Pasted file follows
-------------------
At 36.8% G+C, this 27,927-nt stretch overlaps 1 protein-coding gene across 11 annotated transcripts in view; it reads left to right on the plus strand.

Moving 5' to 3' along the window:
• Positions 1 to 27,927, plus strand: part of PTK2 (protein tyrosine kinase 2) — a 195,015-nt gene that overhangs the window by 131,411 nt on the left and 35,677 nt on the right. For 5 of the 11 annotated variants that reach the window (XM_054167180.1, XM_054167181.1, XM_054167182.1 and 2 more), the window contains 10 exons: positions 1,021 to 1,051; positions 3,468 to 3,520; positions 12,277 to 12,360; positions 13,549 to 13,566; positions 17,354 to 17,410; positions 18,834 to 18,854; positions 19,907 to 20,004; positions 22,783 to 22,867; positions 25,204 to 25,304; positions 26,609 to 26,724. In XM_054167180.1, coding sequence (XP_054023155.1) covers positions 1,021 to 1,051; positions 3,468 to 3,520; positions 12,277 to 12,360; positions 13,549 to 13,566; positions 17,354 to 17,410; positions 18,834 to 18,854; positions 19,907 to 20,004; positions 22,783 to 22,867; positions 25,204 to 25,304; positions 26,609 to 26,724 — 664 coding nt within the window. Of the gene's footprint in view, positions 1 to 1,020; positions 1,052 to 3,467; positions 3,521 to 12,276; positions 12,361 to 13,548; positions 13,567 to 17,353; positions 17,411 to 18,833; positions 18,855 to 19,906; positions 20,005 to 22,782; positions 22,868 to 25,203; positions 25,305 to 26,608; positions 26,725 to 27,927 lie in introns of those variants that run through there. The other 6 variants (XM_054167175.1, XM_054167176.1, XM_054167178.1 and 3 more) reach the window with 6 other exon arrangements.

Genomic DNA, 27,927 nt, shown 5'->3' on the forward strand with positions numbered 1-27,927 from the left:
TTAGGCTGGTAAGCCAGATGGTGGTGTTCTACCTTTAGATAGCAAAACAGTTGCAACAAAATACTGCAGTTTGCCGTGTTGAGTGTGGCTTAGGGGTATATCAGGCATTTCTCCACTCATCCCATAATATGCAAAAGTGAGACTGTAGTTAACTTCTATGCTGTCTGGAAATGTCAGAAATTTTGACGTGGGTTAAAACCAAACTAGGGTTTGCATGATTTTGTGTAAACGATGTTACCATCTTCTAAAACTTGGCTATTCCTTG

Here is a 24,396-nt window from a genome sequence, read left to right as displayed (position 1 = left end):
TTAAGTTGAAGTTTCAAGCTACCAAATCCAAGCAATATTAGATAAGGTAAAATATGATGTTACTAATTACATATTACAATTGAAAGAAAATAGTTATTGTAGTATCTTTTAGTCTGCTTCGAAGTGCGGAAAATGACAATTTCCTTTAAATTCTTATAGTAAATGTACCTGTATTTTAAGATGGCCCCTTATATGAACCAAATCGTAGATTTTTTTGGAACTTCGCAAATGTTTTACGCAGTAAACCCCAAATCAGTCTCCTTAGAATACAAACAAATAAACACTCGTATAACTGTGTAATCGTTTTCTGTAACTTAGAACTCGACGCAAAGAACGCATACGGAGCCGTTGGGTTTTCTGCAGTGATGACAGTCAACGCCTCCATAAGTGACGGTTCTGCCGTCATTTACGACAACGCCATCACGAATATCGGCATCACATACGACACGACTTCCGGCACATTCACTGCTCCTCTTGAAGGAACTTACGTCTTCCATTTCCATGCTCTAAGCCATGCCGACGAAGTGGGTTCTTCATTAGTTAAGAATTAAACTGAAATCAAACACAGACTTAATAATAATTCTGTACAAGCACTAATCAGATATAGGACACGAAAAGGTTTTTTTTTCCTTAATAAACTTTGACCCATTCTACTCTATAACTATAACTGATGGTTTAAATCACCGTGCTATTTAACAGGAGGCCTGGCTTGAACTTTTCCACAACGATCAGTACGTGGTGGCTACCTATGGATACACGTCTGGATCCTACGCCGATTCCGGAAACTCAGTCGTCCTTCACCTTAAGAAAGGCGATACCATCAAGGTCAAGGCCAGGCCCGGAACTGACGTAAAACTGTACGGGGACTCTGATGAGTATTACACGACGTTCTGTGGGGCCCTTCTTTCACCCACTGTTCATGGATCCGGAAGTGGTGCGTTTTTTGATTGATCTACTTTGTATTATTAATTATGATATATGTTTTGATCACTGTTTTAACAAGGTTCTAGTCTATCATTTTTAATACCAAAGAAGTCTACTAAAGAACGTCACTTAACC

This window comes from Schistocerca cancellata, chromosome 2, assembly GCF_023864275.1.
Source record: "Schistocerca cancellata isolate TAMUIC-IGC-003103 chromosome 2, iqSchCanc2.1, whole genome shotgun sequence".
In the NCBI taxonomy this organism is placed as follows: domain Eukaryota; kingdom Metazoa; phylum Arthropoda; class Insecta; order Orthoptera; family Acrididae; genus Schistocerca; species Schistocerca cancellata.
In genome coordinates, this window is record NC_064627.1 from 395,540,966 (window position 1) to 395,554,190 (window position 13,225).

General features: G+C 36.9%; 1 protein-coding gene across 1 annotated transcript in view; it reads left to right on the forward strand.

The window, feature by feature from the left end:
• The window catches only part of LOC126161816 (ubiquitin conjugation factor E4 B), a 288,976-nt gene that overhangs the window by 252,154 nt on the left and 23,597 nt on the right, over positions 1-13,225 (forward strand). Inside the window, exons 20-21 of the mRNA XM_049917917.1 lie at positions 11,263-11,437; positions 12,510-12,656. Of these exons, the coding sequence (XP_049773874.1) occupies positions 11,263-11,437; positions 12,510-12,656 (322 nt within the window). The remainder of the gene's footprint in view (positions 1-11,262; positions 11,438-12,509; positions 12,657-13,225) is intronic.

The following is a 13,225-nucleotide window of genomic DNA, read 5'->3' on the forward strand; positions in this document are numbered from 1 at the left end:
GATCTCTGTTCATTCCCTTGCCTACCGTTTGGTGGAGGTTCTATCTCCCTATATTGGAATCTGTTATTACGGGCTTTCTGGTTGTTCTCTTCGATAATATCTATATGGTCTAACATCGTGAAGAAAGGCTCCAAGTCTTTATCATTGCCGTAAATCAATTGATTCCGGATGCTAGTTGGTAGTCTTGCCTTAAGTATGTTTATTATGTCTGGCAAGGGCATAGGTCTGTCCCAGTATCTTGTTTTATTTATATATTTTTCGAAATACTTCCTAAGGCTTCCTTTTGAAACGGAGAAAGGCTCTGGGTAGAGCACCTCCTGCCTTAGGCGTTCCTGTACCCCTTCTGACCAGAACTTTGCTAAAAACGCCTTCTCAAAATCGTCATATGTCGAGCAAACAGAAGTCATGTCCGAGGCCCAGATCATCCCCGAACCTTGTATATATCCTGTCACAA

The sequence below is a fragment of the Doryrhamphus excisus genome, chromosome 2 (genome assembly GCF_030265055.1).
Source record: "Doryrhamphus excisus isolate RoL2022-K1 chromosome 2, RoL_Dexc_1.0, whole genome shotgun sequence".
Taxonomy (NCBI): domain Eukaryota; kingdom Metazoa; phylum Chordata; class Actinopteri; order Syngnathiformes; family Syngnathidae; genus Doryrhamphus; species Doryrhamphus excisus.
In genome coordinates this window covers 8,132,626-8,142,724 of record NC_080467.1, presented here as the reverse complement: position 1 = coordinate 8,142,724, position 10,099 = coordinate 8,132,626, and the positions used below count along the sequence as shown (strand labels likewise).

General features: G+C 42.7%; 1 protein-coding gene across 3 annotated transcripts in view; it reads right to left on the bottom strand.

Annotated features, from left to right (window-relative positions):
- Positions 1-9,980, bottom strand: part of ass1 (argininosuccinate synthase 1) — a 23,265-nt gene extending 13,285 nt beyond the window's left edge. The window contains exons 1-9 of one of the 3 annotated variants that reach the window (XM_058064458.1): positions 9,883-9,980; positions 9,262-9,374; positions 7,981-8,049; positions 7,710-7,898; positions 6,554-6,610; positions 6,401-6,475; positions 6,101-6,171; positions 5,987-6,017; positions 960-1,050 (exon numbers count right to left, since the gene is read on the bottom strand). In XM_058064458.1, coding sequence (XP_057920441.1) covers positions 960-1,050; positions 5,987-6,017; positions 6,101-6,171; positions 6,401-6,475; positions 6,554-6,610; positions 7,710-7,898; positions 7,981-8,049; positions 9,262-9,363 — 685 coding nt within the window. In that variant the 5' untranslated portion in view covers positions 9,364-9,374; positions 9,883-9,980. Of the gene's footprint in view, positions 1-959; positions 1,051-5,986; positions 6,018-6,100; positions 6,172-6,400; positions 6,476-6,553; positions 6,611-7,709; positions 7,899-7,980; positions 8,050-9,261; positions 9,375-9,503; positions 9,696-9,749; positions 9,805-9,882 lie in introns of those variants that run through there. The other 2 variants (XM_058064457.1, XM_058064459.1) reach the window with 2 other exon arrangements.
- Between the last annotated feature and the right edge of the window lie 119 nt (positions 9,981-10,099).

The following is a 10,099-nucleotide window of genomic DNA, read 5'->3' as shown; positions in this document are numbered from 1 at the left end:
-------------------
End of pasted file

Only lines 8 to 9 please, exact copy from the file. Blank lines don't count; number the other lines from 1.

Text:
This window comes from Schistocerca cancellata, chromosome 2, assembly GCF_023864275.1.
Source record: "Schistocerca cancellata isolate TAMUIC-IGC-003103 chromosome 2, iqSchCanc2.1, whole genome shotgun sequence".